Will Clarke's Blog by Will_Clarke

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Will Clarke is a Professional Triathlete so health and fitness is totally his life! An Olympian and an U-23 World Champion, Will is currently on the r...

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Total posts: 90

Started: 23 Jun 2011

Last post: 20 May 2014

  • Finding the right training plan

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    May20201410:13 a.m.

    Choosing a training plan that works for you should be a never-ending process. It’s something that should be constantly evaluated but with that in mind, once you've decided on a programme, you have to stick to it and believe in what you're doing. Each year you'll learn more about yourself, what's working, what's not working and what it takes for you to reach your level. Figuring out how to pick the right training plan can be tough and needs some serious thought.

    Set a goal

    Firstly I think it's always important to decide what your goals are and work backwards from there. It's a sport where you get out what you put in and if you want to take a lot out, then you'll need a more structured and detailed training plan. Say your big goal is the World 70.3 Champs in September, then work all the way back to the beginning of your preparation. Build in complete recovery weeks and blocks of work and give yourself time... There is no need to rush training if you're well organised.

    History

    It's also important to bear in mind your history in sport. If you have no athletic background you'll obviously be starting from the very basics, whereas if you have some previous experience, then you can probably skip a few stages and progress will be easier. But remember, consistent work always wins over inconsistent binge training.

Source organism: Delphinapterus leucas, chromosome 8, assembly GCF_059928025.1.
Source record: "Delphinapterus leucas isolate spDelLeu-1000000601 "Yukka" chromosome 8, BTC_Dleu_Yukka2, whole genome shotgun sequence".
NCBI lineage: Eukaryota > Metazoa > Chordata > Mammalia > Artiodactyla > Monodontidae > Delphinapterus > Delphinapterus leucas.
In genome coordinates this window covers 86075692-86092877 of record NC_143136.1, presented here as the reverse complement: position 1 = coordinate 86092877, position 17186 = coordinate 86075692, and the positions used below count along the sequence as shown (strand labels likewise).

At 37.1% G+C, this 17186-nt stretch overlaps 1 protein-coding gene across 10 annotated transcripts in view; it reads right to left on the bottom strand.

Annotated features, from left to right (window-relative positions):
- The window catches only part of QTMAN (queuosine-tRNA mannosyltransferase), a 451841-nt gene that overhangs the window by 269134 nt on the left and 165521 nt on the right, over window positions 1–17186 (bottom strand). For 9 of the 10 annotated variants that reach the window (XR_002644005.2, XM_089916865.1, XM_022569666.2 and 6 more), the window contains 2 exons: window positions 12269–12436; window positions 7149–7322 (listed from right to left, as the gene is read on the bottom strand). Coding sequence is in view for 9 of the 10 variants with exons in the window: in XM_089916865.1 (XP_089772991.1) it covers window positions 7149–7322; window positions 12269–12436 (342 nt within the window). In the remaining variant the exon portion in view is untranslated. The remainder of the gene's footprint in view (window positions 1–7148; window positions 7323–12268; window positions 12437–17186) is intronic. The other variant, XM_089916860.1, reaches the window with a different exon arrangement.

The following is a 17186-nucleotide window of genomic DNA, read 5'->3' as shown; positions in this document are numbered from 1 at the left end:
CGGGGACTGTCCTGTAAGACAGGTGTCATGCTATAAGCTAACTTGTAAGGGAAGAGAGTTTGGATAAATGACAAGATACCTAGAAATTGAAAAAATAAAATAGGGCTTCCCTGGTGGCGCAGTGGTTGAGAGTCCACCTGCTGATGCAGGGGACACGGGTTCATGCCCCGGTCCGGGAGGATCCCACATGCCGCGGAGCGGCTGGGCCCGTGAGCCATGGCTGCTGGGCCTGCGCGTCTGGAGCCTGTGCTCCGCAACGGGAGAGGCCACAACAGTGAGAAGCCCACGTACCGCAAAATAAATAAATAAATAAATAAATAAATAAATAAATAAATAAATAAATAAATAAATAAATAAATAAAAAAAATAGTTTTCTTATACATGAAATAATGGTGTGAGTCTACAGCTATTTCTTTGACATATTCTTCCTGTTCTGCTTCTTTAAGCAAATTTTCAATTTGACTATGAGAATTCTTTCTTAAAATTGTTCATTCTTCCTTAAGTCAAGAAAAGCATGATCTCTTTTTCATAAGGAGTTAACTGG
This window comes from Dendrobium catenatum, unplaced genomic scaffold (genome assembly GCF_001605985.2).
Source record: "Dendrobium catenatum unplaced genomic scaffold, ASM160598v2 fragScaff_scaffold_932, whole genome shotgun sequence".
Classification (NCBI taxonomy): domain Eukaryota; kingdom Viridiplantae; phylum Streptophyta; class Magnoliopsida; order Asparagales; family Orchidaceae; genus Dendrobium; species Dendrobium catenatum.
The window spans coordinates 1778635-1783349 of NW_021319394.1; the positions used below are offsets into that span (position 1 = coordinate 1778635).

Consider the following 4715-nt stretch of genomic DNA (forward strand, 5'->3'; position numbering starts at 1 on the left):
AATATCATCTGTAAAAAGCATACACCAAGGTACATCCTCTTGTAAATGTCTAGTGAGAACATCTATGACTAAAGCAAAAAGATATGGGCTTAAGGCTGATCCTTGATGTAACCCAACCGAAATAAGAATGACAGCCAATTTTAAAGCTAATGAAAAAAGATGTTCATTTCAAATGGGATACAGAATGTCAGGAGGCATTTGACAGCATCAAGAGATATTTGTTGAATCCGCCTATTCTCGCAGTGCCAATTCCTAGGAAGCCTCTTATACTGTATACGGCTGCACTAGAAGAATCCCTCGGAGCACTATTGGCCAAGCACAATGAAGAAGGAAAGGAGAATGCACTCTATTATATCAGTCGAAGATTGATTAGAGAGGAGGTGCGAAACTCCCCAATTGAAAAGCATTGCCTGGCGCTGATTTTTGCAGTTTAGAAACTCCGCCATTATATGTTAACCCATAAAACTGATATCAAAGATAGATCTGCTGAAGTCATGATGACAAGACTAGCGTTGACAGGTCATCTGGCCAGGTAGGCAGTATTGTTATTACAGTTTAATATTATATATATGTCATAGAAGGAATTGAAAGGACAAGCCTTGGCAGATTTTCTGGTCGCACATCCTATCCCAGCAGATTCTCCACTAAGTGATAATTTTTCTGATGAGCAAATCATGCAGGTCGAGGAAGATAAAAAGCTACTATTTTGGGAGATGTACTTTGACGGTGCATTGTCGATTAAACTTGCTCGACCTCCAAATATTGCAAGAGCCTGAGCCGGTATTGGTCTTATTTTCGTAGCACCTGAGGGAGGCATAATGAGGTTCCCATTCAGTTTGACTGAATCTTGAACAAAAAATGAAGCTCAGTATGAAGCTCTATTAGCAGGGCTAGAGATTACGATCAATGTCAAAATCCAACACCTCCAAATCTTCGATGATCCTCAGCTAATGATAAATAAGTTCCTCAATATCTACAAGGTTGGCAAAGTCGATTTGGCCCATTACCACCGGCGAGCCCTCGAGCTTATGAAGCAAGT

Stay motivated

    Pick a programme that keeps you motivated and helps you believe. Building up to a big event takes time and even though you may cruise through the first week, the overall programme must inspire your interest every day for you to give your best. With this in mind, make sure the work load is realistic for your abilities and it's not going to leave you completely exhausted. It should be balanced with enough recovery and it should also be flexible, so you can tie in with friends doing similar things.

    Plan ahead

    I'd also recommend being able to view the training way in advance so you know what's on the horizon and you can see light at the end of the tunnel when you become tired! I'd usually avoid using a programme where every single session is done on heart rate or pace. It's boring and de-motivating, plus it makes you impossible to train with!

    I don't think it matters if you’re running at 15kph on your easy run as opposed to the group speed of 13kph. It won’t make you any better or any worse. However key sessions should be done to the spec. The thing is only you know how you're feeling, so if you wake up one day and you're upset that you can't hold the pace then it's not good for the head. Easy sessions should always be done to feel.

    Other commitments

    Finally take into account what else is going on in your life. What work commitments do you have? Is it a family day on Sunday? Unless you're a professional athlete, work and family should come first. This should not take over your life and it doesn't have to for you to be successful. Talk to your family, explain what you want to achieve and get their backing. You will need their support! Think about what you want to get out of it and make it work for you. Remember time management is essential so remember to cut out any fluff which will drain your precious time and not make you any better!

     

     

     

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